28 April 2012

Asparagus in a Creamy Fond


This recipe is dedicated to my Dad. I cooked it for him today, he praised it in words and by cleaning out the plate with bread, barely leaving the glazing intact. 

Asparagus for me is one of the quintessentially seasonal foods, at a time when there are not many new things ready picking. I dreamt this one up a couple of years ago because making a real Hollandaise is not that failsafe/foolproof and homemade mayonnaise is something relatively easy to make and yet I often somehow manage to mess it up. (By the way. in one of restaurants near my home specialising in fresh asparagus, they have a homemade mayonnaise with a bit of asparagus fond in it, simply delicious) 
I came up with this very aspargussy recipe as an answer to the above. It’s not terribly quick and easy but, according to my Dad, well worth the effort.

What you need (for 2 people)

  • 10 white and 10 green asparagus (all the same kind works too), the former peeled, the latter just peeled at the lower end
  • the peelings and the woody bits
  • 30 g butter
  • 1 medium onion chopped
  • 1-2 tsp sugar
  • 2 tbsp apple balsamico vinegar (or a not too acerbic white wine vinegar)
  • vegetable stock cube or powder
  • water to cover the asparagus
  • 100 ml fresh (or, if you are feeling naughty, double) cream
  • 1-2 cloves of garlic, pressed, or a handful of finely chopped wild garlic
  • salt and pepper to taste (possibly a dash of tabasco)

What you do

  1. In a frying pan, melt the butter and sauté the onion, the peels of the asparagus and the finely diced bits you have cut off.
  2. After about 5 minutes of steady stirring, add the sugar, vinegar and the stock cube/powder; stir.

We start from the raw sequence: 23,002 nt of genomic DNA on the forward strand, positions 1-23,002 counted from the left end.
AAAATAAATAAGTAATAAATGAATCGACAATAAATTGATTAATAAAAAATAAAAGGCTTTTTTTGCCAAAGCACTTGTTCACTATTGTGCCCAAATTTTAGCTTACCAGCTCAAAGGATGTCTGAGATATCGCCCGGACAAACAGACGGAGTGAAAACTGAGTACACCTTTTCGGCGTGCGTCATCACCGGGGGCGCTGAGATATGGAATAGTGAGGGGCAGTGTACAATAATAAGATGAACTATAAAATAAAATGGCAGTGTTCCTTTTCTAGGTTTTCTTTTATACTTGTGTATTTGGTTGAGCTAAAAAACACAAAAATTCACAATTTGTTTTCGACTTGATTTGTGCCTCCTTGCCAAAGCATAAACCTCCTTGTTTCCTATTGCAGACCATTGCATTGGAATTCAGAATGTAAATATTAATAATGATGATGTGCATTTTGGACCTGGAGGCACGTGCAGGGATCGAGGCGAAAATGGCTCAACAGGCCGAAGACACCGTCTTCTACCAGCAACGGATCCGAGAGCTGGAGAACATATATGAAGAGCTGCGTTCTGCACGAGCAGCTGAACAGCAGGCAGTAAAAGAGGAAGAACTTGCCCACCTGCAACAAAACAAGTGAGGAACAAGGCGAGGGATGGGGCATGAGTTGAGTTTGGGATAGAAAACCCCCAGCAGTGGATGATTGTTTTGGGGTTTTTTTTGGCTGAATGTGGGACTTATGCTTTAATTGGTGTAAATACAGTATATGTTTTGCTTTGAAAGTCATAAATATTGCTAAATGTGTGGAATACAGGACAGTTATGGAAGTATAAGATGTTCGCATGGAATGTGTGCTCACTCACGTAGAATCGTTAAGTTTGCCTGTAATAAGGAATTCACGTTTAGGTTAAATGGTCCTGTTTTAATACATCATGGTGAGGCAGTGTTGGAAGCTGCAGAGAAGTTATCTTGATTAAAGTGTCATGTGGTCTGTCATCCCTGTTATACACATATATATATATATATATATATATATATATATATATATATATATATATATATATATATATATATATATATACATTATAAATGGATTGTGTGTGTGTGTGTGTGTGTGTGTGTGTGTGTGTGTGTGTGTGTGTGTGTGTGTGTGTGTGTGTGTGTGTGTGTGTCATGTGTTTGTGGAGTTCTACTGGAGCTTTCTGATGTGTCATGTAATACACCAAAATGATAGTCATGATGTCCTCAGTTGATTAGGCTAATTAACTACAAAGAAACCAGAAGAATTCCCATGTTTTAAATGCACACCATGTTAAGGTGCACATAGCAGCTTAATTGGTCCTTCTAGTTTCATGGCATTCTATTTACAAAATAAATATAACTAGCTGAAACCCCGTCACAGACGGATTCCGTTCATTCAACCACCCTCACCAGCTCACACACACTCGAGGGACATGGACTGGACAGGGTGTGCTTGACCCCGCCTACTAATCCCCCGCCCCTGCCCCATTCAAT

3. Put in the asparagus and add enough water to cover them just about. This is the asparagus fond, which will form the basis of the sauce.
  4. Allow to simmer until the asparagus have reached the desired softness (Caroline likes them quite soft, I prefer them al dente).
  5. Take them out and put them aside, keeping them warm.
  6. Liquidise what is left in the frying pan with the garlic (if using wild garlic, add that at the end) and strain through a sieve. Press the puréed asparagus material against the mesh so as to make sure that the finest particles end up with the liquid; discard the rest (it is very stringy and woody).
  7. Stirring,  reduce the liquid until it barely covers the bottom of the pan.
  8. Stir in the cream and reduce to the consistency of a not too thick custard (adding wild garlic at this stage).
  9. Add the juices that will have gathered in the dish with the asparagus, and serve them on warm plates with the sauce decoratively poured over them. Some fresh bread to catch the sauce might be appreciated…

Remarks

Asparagus are usually sold with a kind of cover over the bottom end. I suspect this is to make it possible to sell inferior or not very fresh stuff: the best way of checking whether asparagus are fresh (and likely to be tender) is to squeeze the bottom end. If it remains entirely dry, they may need to be trimmed fairly far up. (but then that stuff makes for the rich flavour of the fond!)
As pointed out, white asparagus need peeling (all the way to the very tender top); green asparagus benefit from generous peeling at the lower end up to the point where a knife would cut them with little to no pressure. This is actually also a way to test for woodiness and to help deciding what needs to be used for the fond.
Lastly, if you are not keen on adding cream – which would make this a vegan dish if there is no dairy stuff in the veggie stock and you’ve substituted the butter with a relatively neutral vegetable oil, e.g. corn or rape seed oil – simply reduce the fond a bit further instead of adding the cream.